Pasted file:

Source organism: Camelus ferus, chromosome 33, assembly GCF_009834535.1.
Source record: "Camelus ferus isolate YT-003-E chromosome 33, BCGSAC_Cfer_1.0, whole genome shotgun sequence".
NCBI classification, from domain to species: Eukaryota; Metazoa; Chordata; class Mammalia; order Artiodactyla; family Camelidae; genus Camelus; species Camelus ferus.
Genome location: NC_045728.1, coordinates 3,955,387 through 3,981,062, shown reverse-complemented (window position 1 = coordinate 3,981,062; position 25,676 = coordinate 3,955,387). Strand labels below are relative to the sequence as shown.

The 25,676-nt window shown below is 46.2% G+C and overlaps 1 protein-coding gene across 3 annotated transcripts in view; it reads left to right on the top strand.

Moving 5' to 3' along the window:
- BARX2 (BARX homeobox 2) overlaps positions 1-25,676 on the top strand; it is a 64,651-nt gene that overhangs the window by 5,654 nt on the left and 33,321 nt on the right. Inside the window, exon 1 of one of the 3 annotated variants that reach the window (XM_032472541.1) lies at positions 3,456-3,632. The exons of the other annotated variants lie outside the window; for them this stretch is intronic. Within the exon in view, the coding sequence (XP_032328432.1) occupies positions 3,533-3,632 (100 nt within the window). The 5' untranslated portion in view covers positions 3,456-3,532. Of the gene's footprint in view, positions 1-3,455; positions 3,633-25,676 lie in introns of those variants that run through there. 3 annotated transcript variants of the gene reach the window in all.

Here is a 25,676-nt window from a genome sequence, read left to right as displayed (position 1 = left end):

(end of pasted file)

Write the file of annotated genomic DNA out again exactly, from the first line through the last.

Source organism: Camelus ferus, chromosome 33, assembly GCF_009834535.1.
Source record: "Camelus ferus isolate YT-003-E chromosome 33, BCGSAC_Cfer_1.0, whole genome shotgun sequence".
NCBI classification, from domain to species: Eukaryota; Metazoa; Chordata; class Mammalia; order Artiodactyla; family Camelidae; genus Camelus; species Camelus ferus.
Genome location: NC_045728.1, coordinates 3,955,387 through 3,981,062, shown reverse-complemented (window position 1 = coordinate 3,981,062; position 25,676 = coordinate 3,955,387). Strand labels below are relative to the sequence as shown.

The 25,676-nt window shown below is 46.2% G+C and overlaps 1 protein-coding gene across 3 annotated transcripts in view; it reads left to right on the top strand.

Moving 5' to 3' along the window:
- BARX2 (BARX homeobox 2) overlaps positions 1-25,676 on the top strand; it is a 64,651-nt gene that overhangs the window by 5,654 nt on the left and 33,321 nt on the right. Inside the window, exon 1 of one of the 3 annotated variants that reach the window (XM_032472541.1) lies at positions 3,456-3,632. The exons of the other annotated variants lie outside the window; for them this stretch is intronic. Within the exon in view, the coding sequence (XP_032328432.1) occupies positions 3,533-3,632 (100 nt within the window). The 5' untranslated portion in view covers positions 3,456-3,532. Of the gene's footprint in view, positions 1-3,455; positions 3,633-25,676 lie in introns of those variants that run through there. 3 annotated transcript variants of the gene reach the window in all.

Here is a 25,676-nt window from a genome sequence, read left to right as displayed (position 1 = left end):